Although the Embedder model sought to avoid placing undue burden on local staff, the perception that it would add to workload significantly impeded engagement with the intervention. Misunderstandings about workload impact and the purpose and value of the intervention, as well as conflicts regarding eligibility and access, impacted negatively on stakeholder engagement, leading Embedders to spend a large proportion of their time pursuing communication with providers and practices and contextualising the intervention to local needs. As Embedders sat within the study team and worked across multiple CCG localities, they were not integrated into care teams and lacked local knowledge. Localisation and engagement work may have been more effective if led by local stakeholders [26], or the Embedder role had been integrated into local-level provider organisations [27], which should be a priority research question for future work in this area. Embedders sought primarily to work with professional stakeholders, such as general practices, rather than directly with patients, with local organisations responsible for leading efforts to engage patients; an alternative approach focusing on patient engagement directly may have resulted in greater uptake.

Among patients with T2DM from ethnic minority groups, exposure to the Embedding Package was associated with slightly reduced levels of HbA1c, but not increased engagement with SSME programmes, suggesting that this improvement was not related to Embedding Package activities. It is possible that the Embedding activities focussed on ethnic minority populations may have influenced this improvement; however, the COVID-19 pandemic disrupted further work in adapting SSME content for cultural appropriateness, which is another crucial factor in increasing uptake of SSME among ethnic minority groups [28]. Given the disproportionate impact of T2DM amongst ethnic minority groups [29] and the compounding impact of COVID-19 on people with T2DM in these underserved populations [30, 31], it is crucial that future efforts to increase uptake of SSME avoid increasing inequalities, and account for factors that can compromise the effectiveness of such initiatives [32]. The Embedding Package did not appear to increase existing inequalities, suggesting that some elements may be useful for exploring how SSME uptake may be increased among underserved populations; for example, the refinement of the digital SSME package MyDESMOND for use amongst South Asian and Black ethnic minority groups using a Community-based Participatory Research model (NIHR205180).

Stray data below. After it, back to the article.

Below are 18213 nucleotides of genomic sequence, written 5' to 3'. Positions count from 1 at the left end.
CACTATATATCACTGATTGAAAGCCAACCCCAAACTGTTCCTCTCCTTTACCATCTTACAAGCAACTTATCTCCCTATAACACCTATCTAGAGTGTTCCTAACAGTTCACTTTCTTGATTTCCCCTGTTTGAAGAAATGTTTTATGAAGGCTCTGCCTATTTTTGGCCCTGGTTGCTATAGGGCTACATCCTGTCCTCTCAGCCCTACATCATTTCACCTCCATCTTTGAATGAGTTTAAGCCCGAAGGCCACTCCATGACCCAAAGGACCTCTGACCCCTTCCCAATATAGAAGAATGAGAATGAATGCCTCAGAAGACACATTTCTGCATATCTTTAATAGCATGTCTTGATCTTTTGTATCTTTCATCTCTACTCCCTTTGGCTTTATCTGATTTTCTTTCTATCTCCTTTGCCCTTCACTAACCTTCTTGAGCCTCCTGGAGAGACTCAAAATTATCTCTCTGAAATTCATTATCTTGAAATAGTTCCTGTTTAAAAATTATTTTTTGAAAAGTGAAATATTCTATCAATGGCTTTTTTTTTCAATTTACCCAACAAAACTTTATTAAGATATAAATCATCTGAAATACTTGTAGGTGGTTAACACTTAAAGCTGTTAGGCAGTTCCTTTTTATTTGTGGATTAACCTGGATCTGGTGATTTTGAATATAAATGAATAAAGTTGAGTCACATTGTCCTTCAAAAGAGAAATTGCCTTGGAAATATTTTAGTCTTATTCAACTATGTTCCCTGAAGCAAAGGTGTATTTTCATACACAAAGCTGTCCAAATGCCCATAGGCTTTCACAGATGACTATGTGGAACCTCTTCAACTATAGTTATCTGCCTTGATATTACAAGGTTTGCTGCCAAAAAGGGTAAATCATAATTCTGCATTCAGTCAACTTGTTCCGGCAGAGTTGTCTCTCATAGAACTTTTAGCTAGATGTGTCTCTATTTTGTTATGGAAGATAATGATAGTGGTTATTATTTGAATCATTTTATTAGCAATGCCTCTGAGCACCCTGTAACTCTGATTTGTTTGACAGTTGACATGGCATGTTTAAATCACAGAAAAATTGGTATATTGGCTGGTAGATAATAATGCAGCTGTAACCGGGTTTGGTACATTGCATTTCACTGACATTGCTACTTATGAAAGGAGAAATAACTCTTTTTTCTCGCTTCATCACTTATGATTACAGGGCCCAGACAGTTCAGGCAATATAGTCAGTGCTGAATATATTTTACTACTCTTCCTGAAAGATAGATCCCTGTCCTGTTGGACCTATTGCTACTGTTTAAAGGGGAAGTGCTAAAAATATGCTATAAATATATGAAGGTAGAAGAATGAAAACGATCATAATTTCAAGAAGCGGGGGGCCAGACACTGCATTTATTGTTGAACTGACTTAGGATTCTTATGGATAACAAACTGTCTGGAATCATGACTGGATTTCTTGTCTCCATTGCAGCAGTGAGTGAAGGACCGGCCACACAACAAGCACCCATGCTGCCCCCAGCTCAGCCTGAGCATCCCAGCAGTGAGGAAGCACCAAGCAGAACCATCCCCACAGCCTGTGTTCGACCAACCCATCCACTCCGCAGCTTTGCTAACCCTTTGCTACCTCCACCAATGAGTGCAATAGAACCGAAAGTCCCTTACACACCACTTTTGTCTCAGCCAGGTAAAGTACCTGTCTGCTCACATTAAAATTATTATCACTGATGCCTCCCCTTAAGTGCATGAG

The main secondary outcomes were rates of referral to, and attendance at, SSME programmes. Baseline SSME attendance was higher than expected in both the wait-list and immediate practice groups, with the high baseline attendance in the wait-list group (64%) (part of the control condition) leaving less room for improvement than anticipated. This could partly explain why the Embedding Package trial did not significantly impact upon SSME referral or attendance. Baseline attendance in the immediate group was 38%, similar to self-reported rates of attendance of 49% found in previous research [13]. Together, these estimates suggest that the rate of attendance reported by the National Diabetes Audit (11%) is not capturing the full picture of SSME referral and attendance in the UK [12], perhaps because the National Diabetes Audit data focus only on the 12 months after diagnosis.